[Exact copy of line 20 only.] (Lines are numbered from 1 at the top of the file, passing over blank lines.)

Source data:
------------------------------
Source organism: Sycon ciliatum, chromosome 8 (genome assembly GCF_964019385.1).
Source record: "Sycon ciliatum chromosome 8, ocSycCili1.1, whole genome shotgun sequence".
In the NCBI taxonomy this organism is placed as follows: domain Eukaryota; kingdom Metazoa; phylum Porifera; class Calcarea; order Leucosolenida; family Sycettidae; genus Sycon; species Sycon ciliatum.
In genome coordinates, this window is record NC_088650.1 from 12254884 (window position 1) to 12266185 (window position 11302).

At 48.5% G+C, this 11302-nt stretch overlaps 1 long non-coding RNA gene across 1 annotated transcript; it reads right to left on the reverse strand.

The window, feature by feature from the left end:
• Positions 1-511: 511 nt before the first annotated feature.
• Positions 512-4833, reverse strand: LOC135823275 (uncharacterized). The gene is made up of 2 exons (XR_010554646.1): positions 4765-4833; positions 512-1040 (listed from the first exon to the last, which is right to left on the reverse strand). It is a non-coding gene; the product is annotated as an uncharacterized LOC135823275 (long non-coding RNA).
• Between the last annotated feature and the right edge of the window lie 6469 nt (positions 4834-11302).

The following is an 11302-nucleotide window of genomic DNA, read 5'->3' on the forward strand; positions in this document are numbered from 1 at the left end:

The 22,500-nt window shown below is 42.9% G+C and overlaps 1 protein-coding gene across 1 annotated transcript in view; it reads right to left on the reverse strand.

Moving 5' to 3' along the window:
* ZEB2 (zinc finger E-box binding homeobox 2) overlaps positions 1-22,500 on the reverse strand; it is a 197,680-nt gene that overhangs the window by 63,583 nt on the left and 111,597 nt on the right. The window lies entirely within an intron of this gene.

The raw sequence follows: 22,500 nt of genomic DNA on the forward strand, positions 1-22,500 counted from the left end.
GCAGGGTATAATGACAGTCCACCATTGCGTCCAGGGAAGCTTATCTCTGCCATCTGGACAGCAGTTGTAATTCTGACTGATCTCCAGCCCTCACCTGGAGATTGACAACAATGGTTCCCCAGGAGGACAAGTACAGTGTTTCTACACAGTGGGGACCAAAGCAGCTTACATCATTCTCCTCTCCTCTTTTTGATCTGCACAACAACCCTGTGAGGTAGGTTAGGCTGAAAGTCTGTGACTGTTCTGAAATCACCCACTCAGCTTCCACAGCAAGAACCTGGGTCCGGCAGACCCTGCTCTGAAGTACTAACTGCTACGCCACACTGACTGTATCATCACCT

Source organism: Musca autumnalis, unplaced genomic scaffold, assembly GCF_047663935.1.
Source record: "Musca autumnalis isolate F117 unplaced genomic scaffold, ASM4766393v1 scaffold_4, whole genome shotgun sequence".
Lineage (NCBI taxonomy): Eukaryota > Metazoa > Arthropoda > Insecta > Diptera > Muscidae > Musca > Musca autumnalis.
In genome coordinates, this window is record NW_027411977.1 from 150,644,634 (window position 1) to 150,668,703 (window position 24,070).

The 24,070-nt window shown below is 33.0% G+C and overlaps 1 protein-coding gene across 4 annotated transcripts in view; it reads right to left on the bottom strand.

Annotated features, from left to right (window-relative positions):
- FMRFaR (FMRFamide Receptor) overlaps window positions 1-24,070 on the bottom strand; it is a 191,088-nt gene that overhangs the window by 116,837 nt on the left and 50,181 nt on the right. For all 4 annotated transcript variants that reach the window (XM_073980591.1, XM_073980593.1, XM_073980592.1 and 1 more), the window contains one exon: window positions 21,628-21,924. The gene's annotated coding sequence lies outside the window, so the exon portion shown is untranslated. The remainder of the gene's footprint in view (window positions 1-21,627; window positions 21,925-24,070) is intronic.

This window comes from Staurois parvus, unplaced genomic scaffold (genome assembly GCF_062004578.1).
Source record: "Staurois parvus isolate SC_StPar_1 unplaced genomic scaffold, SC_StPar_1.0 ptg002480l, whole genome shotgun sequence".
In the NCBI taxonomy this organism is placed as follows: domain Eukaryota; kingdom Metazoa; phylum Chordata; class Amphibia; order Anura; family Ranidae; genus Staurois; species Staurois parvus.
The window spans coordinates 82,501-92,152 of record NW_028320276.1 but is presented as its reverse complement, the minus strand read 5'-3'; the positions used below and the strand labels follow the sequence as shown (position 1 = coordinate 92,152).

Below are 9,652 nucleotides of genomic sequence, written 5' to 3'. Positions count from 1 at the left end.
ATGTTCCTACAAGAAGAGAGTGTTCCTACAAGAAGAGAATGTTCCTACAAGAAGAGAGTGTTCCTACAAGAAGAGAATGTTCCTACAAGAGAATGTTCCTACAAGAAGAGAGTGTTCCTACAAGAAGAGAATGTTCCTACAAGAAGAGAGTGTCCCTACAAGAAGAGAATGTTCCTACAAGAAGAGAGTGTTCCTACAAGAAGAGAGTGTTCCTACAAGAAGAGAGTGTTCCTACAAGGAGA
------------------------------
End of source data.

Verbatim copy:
The 24,070-nt window shown below is 33.0% G+C and overlaps 1 protein-coding gene across 4 annotated transcripts in view; it reads right to left on the bottom strand.